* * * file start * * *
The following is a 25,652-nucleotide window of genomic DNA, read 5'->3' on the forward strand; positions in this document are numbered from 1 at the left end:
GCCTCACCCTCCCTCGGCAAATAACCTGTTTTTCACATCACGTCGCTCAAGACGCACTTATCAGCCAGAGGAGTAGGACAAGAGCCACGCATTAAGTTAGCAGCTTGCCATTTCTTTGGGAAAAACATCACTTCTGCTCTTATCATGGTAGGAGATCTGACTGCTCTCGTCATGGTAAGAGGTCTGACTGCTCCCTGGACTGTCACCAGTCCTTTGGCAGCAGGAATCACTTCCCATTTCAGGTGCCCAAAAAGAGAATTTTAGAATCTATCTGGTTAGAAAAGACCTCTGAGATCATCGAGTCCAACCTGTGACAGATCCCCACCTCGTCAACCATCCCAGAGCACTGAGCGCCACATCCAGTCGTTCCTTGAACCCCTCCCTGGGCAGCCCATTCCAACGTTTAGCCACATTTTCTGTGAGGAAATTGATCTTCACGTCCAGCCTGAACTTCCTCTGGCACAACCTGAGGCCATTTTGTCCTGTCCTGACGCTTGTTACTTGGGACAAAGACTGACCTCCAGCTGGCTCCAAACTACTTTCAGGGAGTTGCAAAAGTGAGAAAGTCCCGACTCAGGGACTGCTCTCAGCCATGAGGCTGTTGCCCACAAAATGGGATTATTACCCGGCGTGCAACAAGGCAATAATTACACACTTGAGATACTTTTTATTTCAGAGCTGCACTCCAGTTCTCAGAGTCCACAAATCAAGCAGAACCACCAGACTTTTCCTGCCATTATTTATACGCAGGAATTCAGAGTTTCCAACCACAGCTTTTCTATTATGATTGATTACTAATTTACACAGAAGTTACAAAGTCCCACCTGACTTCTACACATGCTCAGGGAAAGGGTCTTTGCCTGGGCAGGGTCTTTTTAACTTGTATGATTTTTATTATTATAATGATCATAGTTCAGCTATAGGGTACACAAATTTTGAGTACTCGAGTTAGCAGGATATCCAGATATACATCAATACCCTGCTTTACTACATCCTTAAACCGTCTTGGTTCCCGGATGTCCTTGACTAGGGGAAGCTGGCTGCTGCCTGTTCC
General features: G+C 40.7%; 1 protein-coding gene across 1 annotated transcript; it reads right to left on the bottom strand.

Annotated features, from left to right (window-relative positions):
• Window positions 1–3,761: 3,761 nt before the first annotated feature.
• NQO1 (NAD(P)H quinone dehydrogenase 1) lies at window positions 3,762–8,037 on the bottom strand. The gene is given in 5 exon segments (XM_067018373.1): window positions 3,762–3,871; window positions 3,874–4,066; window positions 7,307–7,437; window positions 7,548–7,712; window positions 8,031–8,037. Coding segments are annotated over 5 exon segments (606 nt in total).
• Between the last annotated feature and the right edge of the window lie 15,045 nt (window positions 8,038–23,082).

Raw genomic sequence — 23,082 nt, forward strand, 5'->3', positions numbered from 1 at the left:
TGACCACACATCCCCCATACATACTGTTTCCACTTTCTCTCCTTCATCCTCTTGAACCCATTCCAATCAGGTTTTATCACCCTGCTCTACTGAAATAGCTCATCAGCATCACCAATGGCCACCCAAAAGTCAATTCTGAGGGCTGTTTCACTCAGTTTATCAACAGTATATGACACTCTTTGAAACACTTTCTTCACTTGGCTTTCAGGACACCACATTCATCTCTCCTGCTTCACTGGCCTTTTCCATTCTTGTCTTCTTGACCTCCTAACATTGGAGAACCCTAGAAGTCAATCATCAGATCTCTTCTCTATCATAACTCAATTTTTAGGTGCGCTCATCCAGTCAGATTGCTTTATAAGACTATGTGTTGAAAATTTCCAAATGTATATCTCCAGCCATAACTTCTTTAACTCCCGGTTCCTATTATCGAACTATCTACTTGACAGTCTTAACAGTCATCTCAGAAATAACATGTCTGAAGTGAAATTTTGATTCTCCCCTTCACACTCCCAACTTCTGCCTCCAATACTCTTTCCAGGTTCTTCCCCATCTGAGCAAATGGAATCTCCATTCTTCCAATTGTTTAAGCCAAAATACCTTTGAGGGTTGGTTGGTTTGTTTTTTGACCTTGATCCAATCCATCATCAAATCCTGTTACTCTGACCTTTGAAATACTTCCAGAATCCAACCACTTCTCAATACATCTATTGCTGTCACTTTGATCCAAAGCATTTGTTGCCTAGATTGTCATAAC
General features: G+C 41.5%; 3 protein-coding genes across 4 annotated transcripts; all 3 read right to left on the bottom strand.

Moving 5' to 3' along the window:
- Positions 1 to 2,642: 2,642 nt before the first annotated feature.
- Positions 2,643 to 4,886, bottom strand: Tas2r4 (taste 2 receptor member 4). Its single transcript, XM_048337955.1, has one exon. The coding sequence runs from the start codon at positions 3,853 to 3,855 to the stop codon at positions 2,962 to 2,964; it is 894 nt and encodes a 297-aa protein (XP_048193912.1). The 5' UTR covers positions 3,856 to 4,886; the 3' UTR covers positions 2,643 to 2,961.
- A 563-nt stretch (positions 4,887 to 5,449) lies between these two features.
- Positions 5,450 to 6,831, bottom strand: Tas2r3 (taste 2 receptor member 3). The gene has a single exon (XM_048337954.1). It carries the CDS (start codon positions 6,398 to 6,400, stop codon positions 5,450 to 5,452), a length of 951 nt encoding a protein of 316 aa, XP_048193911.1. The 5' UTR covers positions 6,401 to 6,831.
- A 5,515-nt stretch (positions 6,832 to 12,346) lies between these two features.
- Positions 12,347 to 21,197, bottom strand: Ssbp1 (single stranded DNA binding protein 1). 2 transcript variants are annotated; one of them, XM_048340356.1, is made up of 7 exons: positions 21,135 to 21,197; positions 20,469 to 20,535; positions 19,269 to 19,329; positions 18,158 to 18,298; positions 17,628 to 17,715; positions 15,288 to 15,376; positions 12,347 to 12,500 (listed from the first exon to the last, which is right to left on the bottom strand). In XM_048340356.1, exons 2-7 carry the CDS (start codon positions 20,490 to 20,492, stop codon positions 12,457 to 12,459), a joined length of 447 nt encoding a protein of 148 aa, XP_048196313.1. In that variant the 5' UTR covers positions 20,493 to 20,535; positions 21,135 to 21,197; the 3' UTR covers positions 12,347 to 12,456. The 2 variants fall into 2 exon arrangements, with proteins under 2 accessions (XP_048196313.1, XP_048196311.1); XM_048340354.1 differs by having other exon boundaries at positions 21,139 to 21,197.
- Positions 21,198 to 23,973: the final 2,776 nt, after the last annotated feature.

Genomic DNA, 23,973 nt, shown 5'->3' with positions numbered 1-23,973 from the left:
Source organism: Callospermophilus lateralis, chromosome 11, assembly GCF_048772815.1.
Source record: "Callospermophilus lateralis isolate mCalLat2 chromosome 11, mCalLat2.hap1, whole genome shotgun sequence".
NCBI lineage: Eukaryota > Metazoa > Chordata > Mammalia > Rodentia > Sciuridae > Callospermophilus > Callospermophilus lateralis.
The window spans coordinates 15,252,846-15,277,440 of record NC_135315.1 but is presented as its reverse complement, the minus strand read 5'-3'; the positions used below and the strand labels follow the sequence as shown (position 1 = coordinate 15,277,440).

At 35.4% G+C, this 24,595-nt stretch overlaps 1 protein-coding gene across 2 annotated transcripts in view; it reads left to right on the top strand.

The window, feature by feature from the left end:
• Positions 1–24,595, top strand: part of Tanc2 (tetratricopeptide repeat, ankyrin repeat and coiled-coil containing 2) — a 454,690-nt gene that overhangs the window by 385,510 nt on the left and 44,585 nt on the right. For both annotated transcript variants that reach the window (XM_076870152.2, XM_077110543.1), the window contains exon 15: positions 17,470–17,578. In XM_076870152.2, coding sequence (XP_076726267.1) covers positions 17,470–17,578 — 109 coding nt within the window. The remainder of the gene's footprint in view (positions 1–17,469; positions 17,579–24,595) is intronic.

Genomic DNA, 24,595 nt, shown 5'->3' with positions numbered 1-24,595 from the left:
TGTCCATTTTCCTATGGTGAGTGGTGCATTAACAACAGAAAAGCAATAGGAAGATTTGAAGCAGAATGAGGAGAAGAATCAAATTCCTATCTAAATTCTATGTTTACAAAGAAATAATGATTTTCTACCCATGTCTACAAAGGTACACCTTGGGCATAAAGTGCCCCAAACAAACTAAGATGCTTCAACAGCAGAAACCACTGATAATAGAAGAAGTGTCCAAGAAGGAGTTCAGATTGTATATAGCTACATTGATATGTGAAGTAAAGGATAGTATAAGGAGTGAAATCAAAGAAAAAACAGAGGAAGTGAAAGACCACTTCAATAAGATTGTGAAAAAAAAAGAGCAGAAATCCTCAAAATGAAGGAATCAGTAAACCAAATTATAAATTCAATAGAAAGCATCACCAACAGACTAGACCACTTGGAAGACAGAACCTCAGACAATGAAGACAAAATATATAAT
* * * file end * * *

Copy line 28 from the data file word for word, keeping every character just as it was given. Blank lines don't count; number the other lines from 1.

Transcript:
TGTCCATTTTCCTATGGTGAGTGGTGCATTAACAACAGAAAAGCAATAGGAAGATTTGAAGCAGAATGAGGAGAAGAATCAAATTCCTATCTAAATTCTATGTTTACAAAGAAATAATGATTTTCTACCCATGTCTACAAAGGTACACCTTGGGCATAAAGTGCCCCAAACAAACTAAGATGCTTCAACAGCAGAAACCACTGATAATAGAAGAAGTGTCCAAGAAGGAGTTCAGATTGTATATAGCTACATTGATATGTGAAGTAAAGGATAGTATAAGGAGTGAAATCAAAGAAAAAACAGAGGAAGTGAAAGACCACTTCAATAAGATTGTGAAAAAAAAAGAGCAGAAATCCTCAAAATGAAGGAATCAGTAAACCAAATTATAAATTCAATAGAAAGCATCACCAACAGACTAGACCACTTGGAAGACAGAACCTCAGACAATGAAGACAAAATATATAAT